Thursday, April 21, 2011

Should Securities Fraud Be An Impeachable Offense?

In 2008 the Securities and Exchange Commission for the first time filed a complaint for securities fraud against public officials, citing five employees of the city of San Diego with misleading purchasers of the city's bonds. I was struck by the language in the SEC's announcement

The SEC charged the former officials for failing to disclose to the investing public buying the city’s municipal bonds that there were funding problems with its pension and retiree health care obligations and those liabilities had placed the city in serious financial jeopardy.
According the Linda Chatman Thomsen, Director of the SEC's Division of Enforcement
Municipal officials responsible for municipal bond disclosure play a key gatekeeper role in protecting investors. It is therefore imperative that they honor the public’s trust by ensuring that investors are provided with accurate, material information about the issuer’s fiscal health.
A SEC Regional Director piled on with
Despite knowing of the city’s substantial pension and retiree health care liabilities, these five former San Diego officials failed to disclose what they knew to municipal securities investors. Their actions not only jeopardized the investors, but also compromised the interests of the city’s citizens and its current and future retirees.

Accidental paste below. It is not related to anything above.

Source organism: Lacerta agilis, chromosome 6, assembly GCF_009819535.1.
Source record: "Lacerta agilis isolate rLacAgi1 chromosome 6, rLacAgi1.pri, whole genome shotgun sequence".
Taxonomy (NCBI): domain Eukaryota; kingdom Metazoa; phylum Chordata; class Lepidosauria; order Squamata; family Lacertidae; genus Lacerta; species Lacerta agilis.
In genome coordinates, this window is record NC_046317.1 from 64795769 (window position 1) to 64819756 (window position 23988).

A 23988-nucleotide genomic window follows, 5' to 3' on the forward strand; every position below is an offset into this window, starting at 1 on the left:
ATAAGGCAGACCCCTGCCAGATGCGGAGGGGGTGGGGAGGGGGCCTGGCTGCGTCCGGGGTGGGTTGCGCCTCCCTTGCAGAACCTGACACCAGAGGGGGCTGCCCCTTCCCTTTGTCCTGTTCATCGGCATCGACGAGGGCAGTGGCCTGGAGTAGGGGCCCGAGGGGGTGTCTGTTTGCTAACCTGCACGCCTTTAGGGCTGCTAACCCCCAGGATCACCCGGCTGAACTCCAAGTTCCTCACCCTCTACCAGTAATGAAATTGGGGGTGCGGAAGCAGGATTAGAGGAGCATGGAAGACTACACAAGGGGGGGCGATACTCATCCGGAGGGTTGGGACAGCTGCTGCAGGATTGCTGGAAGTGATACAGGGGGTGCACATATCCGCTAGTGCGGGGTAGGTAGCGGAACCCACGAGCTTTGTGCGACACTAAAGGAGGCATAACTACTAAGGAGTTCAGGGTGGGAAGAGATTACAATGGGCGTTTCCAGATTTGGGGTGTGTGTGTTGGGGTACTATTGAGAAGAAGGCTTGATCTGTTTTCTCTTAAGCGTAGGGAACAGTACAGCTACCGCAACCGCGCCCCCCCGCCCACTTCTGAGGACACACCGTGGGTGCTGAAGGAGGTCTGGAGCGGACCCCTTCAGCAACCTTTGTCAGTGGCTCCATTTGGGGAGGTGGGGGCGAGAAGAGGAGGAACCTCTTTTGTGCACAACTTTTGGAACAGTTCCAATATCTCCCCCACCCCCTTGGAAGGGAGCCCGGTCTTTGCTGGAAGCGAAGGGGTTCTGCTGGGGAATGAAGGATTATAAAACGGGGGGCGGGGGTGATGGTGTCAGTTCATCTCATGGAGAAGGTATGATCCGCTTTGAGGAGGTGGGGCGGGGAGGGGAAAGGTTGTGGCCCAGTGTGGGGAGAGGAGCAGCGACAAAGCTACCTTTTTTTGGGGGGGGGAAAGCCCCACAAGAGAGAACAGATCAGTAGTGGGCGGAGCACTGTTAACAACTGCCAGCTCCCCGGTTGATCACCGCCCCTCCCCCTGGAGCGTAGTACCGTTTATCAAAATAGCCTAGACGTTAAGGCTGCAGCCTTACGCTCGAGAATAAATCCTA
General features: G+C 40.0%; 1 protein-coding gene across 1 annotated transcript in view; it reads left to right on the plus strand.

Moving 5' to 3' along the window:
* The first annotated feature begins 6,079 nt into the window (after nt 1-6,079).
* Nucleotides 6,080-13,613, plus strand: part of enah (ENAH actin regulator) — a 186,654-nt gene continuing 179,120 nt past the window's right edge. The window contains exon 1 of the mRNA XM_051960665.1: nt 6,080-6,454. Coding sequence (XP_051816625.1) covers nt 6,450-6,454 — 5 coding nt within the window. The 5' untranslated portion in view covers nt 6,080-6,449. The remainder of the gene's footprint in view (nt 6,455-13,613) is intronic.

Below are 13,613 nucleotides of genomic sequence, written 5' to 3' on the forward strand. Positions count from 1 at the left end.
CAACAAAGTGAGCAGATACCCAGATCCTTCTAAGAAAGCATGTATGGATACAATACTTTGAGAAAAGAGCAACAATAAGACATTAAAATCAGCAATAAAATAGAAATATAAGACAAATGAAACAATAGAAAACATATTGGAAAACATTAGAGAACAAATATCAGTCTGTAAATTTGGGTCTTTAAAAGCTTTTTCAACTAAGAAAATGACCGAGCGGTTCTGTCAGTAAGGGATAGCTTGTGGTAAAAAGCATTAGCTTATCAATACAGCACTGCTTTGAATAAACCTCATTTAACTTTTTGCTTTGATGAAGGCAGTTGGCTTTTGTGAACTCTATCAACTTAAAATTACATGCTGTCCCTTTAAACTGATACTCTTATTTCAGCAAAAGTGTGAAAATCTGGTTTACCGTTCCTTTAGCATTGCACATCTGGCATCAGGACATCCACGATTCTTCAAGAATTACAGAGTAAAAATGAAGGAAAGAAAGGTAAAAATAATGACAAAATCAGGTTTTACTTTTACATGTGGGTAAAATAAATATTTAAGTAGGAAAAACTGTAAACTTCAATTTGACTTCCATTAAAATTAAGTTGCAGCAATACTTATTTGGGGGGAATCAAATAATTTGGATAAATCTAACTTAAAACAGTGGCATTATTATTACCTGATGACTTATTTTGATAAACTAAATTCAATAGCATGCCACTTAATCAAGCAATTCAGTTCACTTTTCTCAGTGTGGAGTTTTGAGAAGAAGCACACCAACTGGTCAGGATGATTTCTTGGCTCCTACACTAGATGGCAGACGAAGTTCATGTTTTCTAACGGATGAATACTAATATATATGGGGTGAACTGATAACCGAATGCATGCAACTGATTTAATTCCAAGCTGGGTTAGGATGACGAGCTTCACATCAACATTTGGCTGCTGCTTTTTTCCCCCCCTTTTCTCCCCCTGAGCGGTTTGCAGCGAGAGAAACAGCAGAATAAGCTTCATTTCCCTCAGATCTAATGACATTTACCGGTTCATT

But it is the next paragraph in the SEC announcement that really resonates
According to the SEC’s complaint, the five former officials knew that the city had been intentionally under-funding its pension obligations so that it could increase pension benefits but defer the costs. They were aware that the city would face severe difficulty funding its future pension and retiree health care obligations unless new revenues were obtained, pension and health care benefits were reduced, or city services were cut. They specifically knew that the city’s unfunded liability to its pension plan was projected to dramatically increase, growing from $284 million at the beginning of fiscal year 2002 to an estimated $2 billion by 2009, and that the city’s liability for retiree health care was another estimated $1.1 billion. But the officials failed to disclose these and other material facts to rating agencies or to investors in bond offering documents and continuing disclosures.
In the end, four of the defendants settled the SEC charge by formally acknowledging that they misled the investing public and paying pretty hefty fines. As part of the settlement, they agreed not to seek reimbursement of the fines from others, so the dollars had to come out of their own pockets. The City of San Diego was also sanctioned, the first time ever, and paid big bucks as well as agreeing to sin no more, in order to settle.

Now, what happens if just for the fun of it we substitute federal government for city or San Diego?

The question is, how is this different from what Messrs. Geithner, Bernancke  and Obama have been doing in order to keep U. S. Treasuries afloat? Haven't they been intentionally under-funding pension obligations in order to increase benefits but defer costs? Is there anything substantially different from the SEC charge and Obama administration practices?

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